The lovely and vivacious Helen Roberts asked me to post this, so how could I resist?
Editor's note: She didn't ask you to post the picture.
I could have made her a blogger and told her to do it herself, but I don't have all that much to do these days other than to apply for unemployment, look for jobs and watch old movies on DVD.
Hey, it's a great life.
Anyway, Helen wanted me to announce to the entire class -- at least to the folks in the know enough to read this blog -- that the annual WTW Northwest Rendezvous will take place August 1-3 in the metropolis of La Conner, Washington.
Now what I find interesting about that is that La Conner has the same initials and the same number of letters as my home town of La Canada (pronounced Can-yada, it's a Mexican thing) and is actually within an hour or so of the real La Canada (pronounced Can-a-da, it's a French thing).
Anyway, Helen is among a group of West Coast Woodsonites, including Marna (Podonsky) and Leroy Hanneman (who actually live in La Conner), Bob and Dianne Douthitt (who live in Spokane, home of Ryne Sandberg, John Stockton and that quarterback I can't remember who won the Redskins' last Super Bowl), Rob and Loretta Gohd (of Bremerton), Greg Keever (of Los Angeles), Chris and Carol Kessler (of Seattle), Mike and Wendy McCuddin (of Port Orchard) and Anne Gibson Snyder (of that easternmost of west coast cities, Middletown, Md.), who get together in the Northwest every year or so.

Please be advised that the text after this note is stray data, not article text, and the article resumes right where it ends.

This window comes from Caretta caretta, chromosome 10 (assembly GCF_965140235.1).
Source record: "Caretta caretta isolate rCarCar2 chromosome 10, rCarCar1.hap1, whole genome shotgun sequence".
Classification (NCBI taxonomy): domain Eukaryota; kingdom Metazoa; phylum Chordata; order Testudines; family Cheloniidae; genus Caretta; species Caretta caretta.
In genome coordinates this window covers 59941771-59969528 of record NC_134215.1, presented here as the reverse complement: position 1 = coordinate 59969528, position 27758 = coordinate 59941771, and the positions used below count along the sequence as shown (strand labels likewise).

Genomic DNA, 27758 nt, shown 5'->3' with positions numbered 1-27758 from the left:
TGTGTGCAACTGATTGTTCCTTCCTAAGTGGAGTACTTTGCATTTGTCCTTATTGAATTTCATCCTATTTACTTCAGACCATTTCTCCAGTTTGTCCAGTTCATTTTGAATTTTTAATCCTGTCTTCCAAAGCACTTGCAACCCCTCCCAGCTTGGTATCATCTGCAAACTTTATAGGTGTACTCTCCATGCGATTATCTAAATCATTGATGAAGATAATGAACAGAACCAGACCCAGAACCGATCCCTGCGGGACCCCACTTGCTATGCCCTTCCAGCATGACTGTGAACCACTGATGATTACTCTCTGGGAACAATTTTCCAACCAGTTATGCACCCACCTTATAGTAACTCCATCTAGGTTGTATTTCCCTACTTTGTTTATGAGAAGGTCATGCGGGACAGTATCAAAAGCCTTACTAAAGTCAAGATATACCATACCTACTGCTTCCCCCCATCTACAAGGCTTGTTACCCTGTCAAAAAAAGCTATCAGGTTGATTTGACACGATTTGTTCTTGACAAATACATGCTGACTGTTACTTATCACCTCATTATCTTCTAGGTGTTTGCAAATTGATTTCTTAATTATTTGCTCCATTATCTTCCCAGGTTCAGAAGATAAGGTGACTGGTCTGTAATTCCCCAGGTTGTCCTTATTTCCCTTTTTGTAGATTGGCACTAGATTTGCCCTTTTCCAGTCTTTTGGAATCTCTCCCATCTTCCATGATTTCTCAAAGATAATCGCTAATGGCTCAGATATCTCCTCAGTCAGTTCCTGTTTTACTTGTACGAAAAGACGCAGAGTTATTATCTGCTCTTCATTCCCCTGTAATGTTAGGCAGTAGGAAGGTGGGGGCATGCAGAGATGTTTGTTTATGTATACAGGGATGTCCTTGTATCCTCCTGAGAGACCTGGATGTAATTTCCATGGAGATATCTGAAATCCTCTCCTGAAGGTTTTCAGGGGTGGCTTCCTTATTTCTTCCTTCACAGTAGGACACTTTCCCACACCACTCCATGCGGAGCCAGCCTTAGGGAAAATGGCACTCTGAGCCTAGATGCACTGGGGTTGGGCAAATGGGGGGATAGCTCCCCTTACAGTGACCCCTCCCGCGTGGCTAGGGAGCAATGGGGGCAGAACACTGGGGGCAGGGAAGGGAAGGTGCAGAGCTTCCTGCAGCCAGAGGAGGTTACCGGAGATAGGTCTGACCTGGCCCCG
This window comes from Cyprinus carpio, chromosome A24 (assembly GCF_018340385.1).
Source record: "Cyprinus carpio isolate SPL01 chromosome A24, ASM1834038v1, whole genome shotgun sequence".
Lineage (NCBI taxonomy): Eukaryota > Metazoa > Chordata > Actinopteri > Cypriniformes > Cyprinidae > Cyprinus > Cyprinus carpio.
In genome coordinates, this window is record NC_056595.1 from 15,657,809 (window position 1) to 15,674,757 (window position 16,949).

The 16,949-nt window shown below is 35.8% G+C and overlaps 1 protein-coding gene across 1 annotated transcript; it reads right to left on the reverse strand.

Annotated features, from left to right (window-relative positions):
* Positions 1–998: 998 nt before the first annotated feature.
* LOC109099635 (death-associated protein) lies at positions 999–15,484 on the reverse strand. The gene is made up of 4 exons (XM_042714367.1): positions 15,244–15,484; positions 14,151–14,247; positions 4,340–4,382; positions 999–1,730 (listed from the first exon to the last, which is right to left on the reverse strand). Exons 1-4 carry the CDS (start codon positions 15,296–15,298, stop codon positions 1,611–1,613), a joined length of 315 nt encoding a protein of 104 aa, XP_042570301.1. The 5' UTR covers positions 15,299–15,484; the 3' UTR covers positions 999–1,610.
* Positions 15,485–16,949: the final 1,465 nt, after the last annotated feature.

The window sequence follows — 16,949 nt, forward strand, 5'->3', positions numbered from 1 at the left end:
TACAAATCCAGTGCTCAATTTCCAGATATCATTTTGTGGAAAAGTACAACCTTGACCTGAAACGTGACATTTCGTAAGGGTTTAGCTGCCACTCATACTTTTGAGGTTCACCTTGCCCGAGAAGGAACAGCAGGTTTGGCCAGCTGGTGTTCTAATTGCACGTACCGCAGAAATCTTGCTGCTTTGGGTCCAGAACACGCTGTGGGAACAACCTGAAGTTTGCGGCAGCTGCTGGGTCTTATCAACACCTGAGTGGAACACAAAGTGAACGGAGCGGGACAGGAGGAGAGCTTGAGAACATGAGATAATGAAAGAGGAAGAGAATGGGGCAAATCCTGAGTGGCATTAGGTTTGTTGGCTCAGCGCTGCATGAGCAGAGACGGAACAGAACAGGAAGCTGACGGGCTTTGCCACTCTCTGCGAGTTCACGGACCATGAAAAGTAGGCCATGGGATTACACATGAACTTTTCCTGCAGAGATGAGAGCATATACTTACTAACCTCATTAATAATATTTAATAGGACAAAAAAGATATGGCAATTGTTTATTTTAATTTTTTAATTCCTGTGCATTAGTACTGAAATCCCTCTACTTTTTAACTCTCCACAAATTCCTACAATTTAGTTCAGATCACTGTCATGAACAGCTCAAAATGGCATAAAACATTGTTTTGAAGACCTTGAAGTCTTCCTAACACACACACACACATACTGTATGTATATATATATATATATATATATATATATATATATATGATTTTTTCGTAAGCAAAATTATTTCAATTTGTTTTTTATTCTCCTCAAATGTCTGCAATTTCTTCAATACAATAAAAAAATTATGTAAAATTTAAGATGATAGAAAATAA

Now Helen had a lot of cool stuff to say about La Conner, about the fact that it's an outdoor paradise, an art colony and that there are two girls for every boy (wait, I think that's Surf City).
She's right. It's a cool place, even though the closest I've ever been to it was Seattle in 1989 when I was covering college basketball. You can look it up on this link to the city's Web site if you doubt me, but there's really only one thing you need to know.
If you have always lived in the East, if you've never been farther west than West Virginia, you've missed out on the best part of this country. I don't mean the Northwest (I actually prefer California), but the entire West itself.
I've lived in Colorado, Nevada and Southern California, and things really are different out here. Don't forget that the bluest skies you'll ever see are in Seattle (Perry Como), that it never rains in Southern California (Albert Hammond, a lie) or that you can see it raining fire in the skies of the Rocky Mountains (John Denver).
Once you've been to La Conner, you can carry yourself back to old Virginny for the rest of the year. But don't miss it.
C'mon, how often do you have a chance to see two of the greatest legends of the class of '67 in the same place?
Editor's note: Which ones?
That's the best part. There are enough people on that list that they can be whoever you want them to be.
So in the Virginia vernacular, y'all come.